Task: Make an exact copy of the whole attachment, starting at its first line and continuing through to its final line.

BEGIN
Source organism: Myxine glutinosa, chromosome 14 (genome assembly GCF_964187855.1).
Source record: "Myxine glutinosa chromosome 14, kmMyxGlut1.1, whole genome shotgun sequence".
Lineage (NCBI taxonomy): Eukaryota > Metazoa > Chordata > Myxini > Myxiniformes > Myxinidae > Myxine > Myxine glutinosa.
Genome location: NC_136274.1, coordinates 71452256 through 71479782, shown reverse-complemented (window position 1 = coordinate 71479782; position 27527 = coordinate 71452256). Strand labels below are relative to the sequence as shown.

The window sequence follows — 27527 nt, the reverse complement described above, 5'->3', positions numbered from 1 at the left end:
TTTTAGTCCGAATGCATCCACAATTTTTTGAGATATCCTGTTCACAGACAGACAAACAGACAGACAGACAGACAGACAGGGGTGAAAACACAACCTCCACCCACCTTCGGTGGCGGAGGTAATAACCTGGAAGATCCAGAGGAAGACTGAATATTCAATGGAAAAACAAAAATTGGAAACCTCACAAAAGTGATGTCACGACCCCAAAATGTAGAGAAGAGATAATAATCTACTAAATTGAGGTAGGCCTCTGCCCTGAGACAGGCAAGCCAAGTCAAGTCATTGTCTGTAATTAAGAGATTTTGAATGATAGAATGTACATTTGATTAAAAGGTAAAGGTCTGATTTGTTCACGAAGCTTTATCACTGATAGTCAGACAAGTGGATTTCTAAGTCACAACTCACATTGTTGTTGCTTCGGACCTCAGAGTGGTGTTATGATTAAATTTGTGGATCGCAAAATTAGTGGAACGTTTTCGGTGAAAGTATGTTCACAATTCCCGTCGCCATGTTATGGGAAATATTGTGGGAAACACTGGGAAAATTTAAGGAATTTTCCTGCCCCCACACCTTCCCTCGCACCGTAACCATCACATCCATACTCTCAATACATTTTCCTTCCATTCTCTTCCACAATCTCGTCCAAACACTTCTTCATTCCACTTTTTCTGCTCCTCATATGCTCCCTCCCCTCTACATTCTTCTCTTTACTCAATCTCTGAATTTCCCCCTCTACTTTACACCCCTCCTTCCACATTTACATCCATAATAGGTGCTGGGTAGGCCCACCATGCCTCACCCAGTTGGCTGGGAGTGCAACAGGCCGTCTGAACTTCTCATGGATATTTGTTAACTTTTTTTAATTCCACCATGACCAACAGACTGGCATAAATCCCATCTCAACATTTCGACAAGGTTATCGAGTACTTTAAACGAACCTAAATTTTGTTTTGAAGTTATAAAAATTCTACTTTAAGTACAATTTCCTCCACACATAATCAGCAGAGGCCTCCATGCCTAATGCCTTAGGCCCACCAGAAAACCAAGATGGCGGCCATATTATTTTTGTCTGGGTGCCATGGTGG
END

Source organism: Myxine glutinosa, chromosome 14 (genome assembly GCF_964187855.1).
Source record: "Myxine glutinosa chromosome 14, kmMyxGlut1.1, whole genome shotgun sequence".
Lineage (NCBI taxonomy): Eukaryota > Metazoa > Chordata > Myxini > Myxiniformes > Myxinidae > Myxine > Myxine glutinosa.
Genome location: NC_136274.1, coordinates 71452256 through 71479782, shown reverse-complemented (window position 1 = coordinate 71479782; position 27527 = coordinate 71452256). Strand labels below are relative to the sequence as shown.

The window sequence follows — 27527 nt, the reverse complement described above, 5'->3', positions numbered from 1 at the left end:
TTTTAGTCCGAATGCATCCACAATTTTTTGAGATATCCTGTTCACAGACAGACAAACAGACAGACAGACAGACAGACAGGGGTGAAAACACAACCTCCACCCACCTTCGGTGGCGGAGGTAATAACCTGGAAGATCCAGAGGAAGACTGAATATTCAATGGAAAAACAAAAATTGGAAACCTCACAAAAGTGATGTCACGACCCCAAAATGTAGAGAAGAGATAATAATCTACTAAATTGAGGTAGGCCTCTGCCCTGAGACAGGCAAGCCAAGTCAAGTCATTGTCTGTAATTAAGAGATTTTGAATGATAGAATGTACATTTGATTAAAAGGTAAAGGTCTGATTTGTTCACGAAGCTTTATCACTGATAGTCAGACAAGTGGATTTCTAAGTCACAACTCACATTGTTGTTGCTTCGGACCTCAGAGTGGTGTTATGATTAAATTTGTGGATCGCAAAATTAGTGGAACGTTTTCGGTGAAAGTATGTTCACAATTCCCGTCGCCATGTTATGGGAAATATTGTGGGAAACACTGGGAAAATTTAAGGAATTTTCCTGCCCCCACACCTTCCCTCGCACCGTAACCATCACATCCATACTCTCAATACATTTTCCTTCCATTCTCTTCCACAATCTCGTCCAAACACTTCTTCATTCCACTTTTTCTGCTCCTCATATGCTCCCTCCCCTCTACATTCTTCTCTTTACTCAATCTCTGAATTTCCCCCTCTACTTTACACCCCTCCTTCCACATTTACATCCATAATAGGTGCTGGGTAGGCCCACCATGCCTCACCCAGTTGGCTGGGAGTGCAACAGGCCGTCTGAACTTCTCATGGATATTTGTTAACTTTTTTTAATTCCACCATGACCAACAGACTGGCATAAATCCCATCTCAACATTTCGACAAGGTTATCGAGTACTTTAAACGAACCTAAATTTTGTTTTGAAGTTATAAAAATTCTACTTTAAGTACAATTTCCTCCACACATAATCAGCAGAGGCCTCCATGCCTAATGCCTTAGGCCCACCAGAAAACCAAGATGGCGGCCATATTATTTTTGTCTGGGTGCCATGGTGG